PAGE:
If the book has GROUPINGS OF CHAPTERS, DEMARCATE THEM WITH AN ART PAGE, something as basic as a fancy box with a title in it like “Second Shift.” Hugh Howey does this in his book “Shift.”

A SPEAKER’S INDICATOR SYMBOL if the voice of the narrator changes. “Soon I Will Be Invincible” uses a ray gun or a cyber eye at the start of each chapter to indicate who is narrating, Doctor Impossible or Femme Fatale.

Sample pages from Austin Grossman’s “Soon I Will Be Invincible.”

BACK MATTER

A GLOSSARY OF UNUSUAL WORDS OR CONCEPTS at the back of the book (I’ve seen this in many fantasy novels).

FICTION SERIES SHOULD INCLUDE AN EXCERPT (either the first chapter or a synopsis) of another book in the series, a book that hasn’t been released yet perhaps, or better yet, the NEXT BOOK in the series, whetting the appetite to buy more. Thus, when “Her Martian Tiger” appears, the excerpt could be from “Meanwhile, Back at the Demesne,” which takes place concurrent to “Martian Tiger.”

AN AUTHOR NOTE: This is the chance for the author to say something personal about the book. Most people won’t read it, but for those who do, it is a chance to personally communicate something to the reader, thus giving the illusion of intimacy. The Author Note must include a request for a review on Amazon and other book sites!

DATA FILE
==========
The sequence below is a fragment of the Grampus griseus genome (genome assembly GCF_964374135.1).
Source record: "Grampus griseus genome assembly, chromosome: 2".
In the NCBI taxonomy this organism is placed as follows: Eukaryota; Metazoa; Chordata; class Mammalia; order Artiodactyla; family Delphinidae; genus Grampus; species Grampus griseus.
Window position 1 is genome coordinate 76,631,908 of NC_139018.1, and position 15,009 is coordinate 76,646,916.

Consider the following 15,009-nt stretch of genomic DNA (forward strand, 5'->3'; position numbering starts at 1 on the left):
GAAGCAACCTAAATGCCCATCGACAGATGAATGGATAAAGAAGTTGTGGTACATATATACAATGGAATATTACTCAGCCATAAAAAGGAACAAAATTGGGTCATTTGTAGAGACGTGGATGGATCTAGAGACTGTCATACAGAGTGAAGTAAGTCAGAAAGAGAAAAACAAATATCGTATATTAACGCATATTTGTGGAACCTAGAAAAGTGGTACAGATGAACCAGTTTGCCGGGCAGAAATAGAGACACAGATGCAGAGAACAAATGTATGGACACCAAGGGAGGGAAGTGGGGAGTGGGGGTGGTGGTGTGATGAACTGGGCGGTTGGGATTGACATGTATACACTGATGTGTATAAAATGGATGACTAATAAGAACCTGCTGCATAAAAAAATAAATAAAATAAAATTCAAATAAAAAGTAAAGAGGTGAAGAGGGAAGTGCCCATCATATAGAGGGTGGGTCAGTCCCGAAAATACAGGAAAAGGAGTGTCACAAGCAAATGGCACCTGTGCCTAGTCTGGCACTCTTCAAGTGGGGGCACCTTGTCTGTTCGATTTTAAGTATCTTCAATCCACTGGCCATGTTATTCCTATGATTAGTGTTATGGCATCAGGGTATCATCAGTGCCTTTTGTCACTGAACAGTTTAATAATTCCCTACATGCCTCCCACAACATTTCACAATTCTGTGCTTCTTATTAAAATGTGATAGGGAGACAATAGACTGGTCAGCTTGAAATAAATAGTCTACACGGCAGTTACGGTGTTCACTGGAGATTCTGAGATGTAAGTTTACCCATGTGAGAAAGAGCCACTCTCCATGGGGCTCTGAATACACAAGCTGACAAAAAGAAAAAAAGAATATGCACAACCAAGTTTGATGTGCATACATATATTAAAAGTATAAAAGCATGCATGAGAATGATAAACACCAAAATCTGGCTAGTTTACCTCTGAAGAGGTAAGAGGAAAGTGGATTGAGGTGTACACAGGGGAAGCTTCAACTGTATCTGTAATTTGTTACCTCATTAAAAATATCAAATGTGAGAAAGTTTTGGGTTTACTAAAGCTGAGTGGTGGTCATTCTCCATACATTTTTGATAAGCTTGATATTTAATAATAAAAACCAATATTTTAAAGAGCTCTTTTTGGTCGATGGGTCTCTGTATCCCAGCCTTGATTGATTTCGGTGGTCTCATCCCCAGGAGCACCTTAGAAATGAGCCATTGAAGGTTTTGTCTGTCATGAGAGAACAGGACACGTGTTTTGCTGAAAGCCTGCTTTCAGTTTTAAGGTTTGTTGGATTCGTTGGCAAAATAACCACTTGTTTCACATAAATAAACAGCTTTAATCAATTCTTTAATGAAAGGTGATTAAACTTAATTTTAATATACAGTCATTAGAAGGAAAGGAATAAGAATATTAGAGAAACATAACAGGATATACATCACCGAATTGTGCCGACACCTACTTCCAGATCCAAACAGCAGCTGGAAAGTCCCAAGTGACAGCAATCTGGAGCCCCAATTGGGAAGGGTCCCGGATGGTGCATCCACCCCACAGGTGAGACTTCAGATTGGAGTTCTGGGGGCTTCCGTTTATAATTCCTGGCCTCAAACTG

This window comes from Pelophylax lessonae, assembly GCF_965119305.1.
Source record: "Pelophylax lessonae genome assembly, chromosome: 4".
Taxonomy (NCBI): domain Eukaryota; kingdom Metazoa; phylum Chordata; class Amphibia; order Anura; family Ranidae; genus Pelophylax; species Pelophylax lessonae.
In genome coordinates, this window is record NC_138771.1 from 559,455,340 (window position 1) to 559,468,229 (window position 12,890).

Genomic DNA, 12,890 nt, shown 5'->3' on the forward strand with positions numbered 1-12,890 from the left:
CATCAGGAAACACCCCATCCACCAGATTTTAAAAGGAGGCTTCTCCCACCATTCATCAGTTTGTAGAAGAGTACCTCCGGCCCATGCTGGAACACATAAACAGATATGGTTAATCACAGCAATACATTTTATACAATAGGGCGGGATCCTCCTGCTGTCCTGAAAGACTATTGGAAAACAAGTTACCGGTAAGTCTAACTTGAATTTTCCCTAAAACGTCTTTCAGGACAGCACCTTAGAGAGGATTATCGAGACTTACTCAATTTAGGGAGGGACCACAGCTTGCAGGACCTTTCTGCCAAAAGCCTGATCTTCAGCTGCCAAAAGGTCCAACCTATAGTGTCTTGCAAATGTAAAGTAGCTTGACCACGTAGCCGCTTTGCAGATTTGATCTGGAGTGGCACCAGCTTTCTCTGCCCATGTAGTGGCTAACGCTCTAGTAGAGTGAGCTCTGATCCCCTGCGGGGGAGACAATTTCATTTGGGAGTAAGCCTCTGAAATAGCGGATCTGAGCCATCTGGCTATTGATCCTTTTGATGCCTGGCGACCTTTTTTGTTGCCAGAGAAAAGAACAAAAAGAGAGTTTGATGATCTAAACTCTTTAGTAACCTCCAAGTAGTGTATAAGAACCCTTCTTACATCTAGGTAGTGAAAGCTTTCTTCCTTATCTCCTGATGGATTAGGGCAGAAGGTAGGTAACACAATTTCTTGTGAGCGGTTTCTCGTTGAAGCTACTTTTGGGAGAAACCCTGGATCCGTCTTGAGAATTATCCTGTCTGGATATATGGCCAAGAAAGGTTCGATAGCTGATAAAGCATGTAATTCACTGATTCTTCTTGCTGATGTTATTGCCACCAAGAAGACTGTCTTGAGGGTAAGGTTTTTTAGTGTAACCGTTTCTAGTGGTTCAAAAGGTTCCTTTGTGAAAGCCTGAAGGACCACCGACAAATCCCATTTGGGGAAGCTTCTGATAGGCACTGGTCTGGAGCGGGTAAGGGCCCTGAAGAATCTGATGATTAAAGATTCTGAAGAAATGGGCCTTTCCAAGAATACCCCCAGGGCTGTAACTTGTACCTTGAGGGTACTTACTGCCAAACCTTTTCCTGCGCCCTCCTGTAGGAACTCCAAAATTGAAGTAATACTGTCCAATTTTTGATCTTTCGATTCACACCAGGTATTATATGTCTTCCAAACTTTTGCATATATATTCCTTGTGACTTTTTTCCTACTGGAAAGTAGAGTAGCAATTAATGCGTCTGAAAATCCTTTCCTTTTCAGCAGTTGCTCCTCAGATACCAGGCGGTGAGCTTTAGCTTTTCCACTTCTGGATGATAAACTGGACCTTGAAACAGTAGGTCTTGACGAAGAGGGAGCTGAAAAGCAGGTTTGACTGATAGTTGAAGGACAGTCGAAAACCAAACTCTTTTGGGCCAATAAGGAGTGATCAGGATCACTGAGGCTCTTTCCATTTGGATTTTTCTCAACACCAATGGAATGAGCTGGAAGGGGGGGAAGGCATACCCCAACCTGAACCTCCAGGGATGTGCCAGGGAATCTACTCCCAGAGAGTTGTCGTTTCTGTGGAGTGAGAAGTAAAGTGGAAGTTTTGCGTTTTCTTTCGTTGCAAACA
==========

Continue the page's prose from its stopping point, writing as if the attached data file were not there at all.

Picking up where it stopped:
Every book needs a HOW TO REACH US section. That is, the website address, how to sign up for the newsletter, and the P.O. Box address for those who write letters, and where our books are available.

A LEAVE A REVIEW STATEMENT asking, if you liked the book, to leave a review at Amazon.com. Thank the reader for helping other readers discover the book, via a positive review. Positive reviews encourage sales.

ACKNOWLEDGMENTS OF BOOK DESIGNERS, EDITORS, KINDLIZERS, BETA READERS, and anyone else who might be important. People do apparently read these.

AN AUTHOR BIOGRAPHY, with as much or little detail as seems appropriate. This is separate from the Author’s note.

EVERY BOOK FROM PESCHEL PRESS includes the book catalog at the back.

Other pieces of back matter include: epilogue, afterward, conclusion, appendixes, notes, bibliography, works cited, and an INDEX.

So that’s the list. Future books from Peschel Press will have these items. Our goal is to make books people are happy to buy and happy to read. And to make some money as well.